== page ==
It Ain't Over Till the Fuhrer Sings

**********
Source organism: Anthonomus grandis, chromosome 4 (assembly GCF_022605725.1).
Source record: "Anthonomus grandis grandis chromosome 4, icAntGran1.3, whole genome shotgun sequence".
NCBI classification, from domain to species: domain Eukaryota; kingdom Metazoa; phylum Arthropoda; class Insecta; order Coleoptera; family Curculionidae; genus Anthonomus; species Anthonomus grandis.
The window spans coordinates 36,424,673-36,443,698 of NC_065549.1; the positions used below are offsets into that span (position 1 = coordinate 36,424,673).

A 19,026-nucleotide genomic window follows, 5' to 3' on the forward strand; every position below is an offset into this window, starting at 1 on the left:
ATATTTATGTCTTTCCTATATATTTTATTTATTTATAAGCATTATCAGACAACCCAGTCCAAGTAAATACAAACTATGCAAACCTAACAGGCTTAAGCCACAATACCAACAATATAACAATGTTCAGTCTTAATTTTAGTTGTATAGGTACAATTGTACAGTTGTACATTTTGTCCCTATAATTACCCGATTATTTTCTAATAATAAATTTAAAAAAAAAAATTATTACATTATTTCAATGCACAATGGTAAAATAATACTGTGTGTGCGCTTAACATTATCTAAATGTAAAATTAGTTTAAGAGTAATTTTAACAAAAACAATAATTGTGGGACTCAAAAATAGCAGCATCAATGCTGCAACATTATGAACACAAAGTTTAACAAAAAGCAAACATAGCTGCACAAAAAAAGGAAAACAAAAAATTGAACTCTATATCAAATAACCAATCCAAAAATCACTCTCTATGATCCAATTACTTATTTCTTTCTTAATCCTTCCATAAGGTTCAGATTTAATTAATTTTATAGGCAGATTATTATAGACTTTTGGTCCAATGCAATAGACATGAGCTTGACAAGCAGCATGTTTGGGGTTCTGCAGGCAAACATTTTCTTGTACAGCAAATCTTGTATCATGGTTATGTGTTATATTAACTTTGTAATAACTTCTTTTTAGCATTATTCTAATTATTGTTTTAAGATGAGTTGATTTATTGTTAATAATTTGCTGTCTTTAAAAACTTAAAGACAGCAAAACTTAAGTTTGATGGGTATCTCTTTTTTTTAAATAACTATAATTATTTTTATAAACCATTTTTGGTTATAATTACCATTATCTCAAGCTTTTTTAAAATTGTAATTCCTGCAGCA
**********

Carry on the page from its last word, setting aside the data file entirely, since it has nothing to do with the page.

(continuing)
Columbus, Ohio -- After a year of preparation and four and a half weeks of trial, federal prosecutors and defense attorneys in the bank robbery trial of Aryan Republican Army co-leader Peter Langan took almost a full day to sum up their final arguments about the meaning of the 200 items in evidence and testimony from 60 witnesses.Yet it took the jury just four and a half hours to decide the case, convicting Langan on all five bank robbery and explosives charges. "The evidence the prosecution presented was overwhelming," said alternate juror William Richards, who had returned to court to hear the verdict. Langan faces at least 35 years in prison for his role in two bank robberies in Ohio in 1994. But with this verdict, his trials are just beginning.The trial was the second in a series: Langan's group allegedly robbed 22 banks in seven states between January 1994 and January 1996, when he was shot and captured by an interagency task force outside the gang's Columbus safehouse. Last November another gang member, Scott Stedeford, was convicted on related bank robbery charges after a trial in Des Moines, Iowa. Langan still faces another trial in Columbus on seven more weapons, explosives and assault charges arising from his arrest, and two weeks ago a grand jury in Philadelphia handed up a new indictment that for the first time uses the charge of conspiracy to link Langan, Stedeford, and other gang members to a key national leader of Aryan Nations. According to the new indictment, at least seven of the robberies were planned by and committed for the benefit of Mark Thomas, a Christian Identity/Aryan Nations pastor from eastern Pennsylvania well known to right-watchers for the annual Hitlerfests he hosts to recruit young skinheads to organized hate groups. Three of the other named conspirators -- Stedeford, Kevin McCarthy, and Michael Brescia -- came into the Aryan Republican Army through connections to Thomas. The Philadelphia indictment deepens the government's case that the robberies, which netted $250,000, were committed to fund "the cause" as articulated by Kevin McCarthy, who turned state's evidence to testify against Stedeford and Langan: "to overthrow the U.S. Government...using bank robberies." Most of the stolen cash has never been found, although federal agents did recover a sizable arsenal, as well as top grade forgery materials, from safehouses and storage lockers all over the midwest and Pennsylvania. Surprisingly, one of the most disturbing pieces of evidence seized is a mass market paperback book. As Assistant U.S. Attorney Robyn Jones delineated during her closing argument this week, Langan and his gang patterned themselves after The Order, another heavily armed neo- nazi gang that robbed banks and armored cars throughout the northwest U.S. during the 1980s, eventually escalating their violence to murder with the assassination of Denver talk show host Alan Berg in 1984. While all known members of that gang were either dead or in prison by 1985, the Anti-Defamation League and other observers warned at the time that there would be more where The Order came from. The Silent Brotherhood was written in 1989 as a critical study of The Order, but to the chagrin of its authors it apparently became a model for the next wave of hatemongering gangsters. In an eerie echo, Langan pressed this book upon new colleagues much the way The Order's founder, Bob Mathews, had insisted his recruits read The Turner Diaries ten years earlier. Like The Order before them, and the Spokane-area Phineas Priesthood group that is just now facing indictment for similar crimes, the Aryan Republican Army combined virulently racist and anti-Semitic beliefs with a daunting degree of military professionalism. Langan's group made 22 clean getaways, crisscrossing the midwest repeatedly for almost two years, before federal agents got anywhere near them. The FBI didn't even suspect a political motive until the robbers left a news clipping about Tim McVeigh on the seat of one getaway car, and rented another using false ID in the name of the agent who had led the investigation of The Order. As preparation for another round of federal criminal trials begins, new questions arise: how these groups are connected? Do they share a criminal liability based on a joint military strategy to overthrow the federal government, or do they share only some despicable but constitutionally- protected opinions about the world, plus a bad habit of committing armed robbery? And doesn't the small number of individuals directly involved in these cases mean they're not really dangerous? In recent weeks there has been an effort to raise the conspiracy stakes by linking members of Langan's group to accused Oklahoma City bomber Tim McVeigh. Most of this conjecture is based on reporting by J. D. Cash, who was hired by the family of one of the bombing victims to do an independent investigation. Cash claims conspiratorial links between McVeigh and Michael Brescia, whom Cash had previously named as "John Doe #2," and further claims that McVeigh's sister told federal agents right after the bombing that her brother had been involved in planning bank robberies. Cash's claims have yet to be verified. Whether or not any legally provable link is found, the investigations of both the bombing and the bank robberies make clear that all of these people moved in the same orbit around the Aryan Nations compounds at Elohim City, Oklahoma; Hayden Lake, Idaho; and Berks County, Pennsylvania. At each of these centers are leaders who espouse the strategic military plan for white supremacist revolution called "leaderless resistance." Robert Millar, Richard Butler, and Mark Thomas have all been counting on the plausible deniability built into the strategy to keep them from indictment. For Thomas, at least, time seems to have run out.

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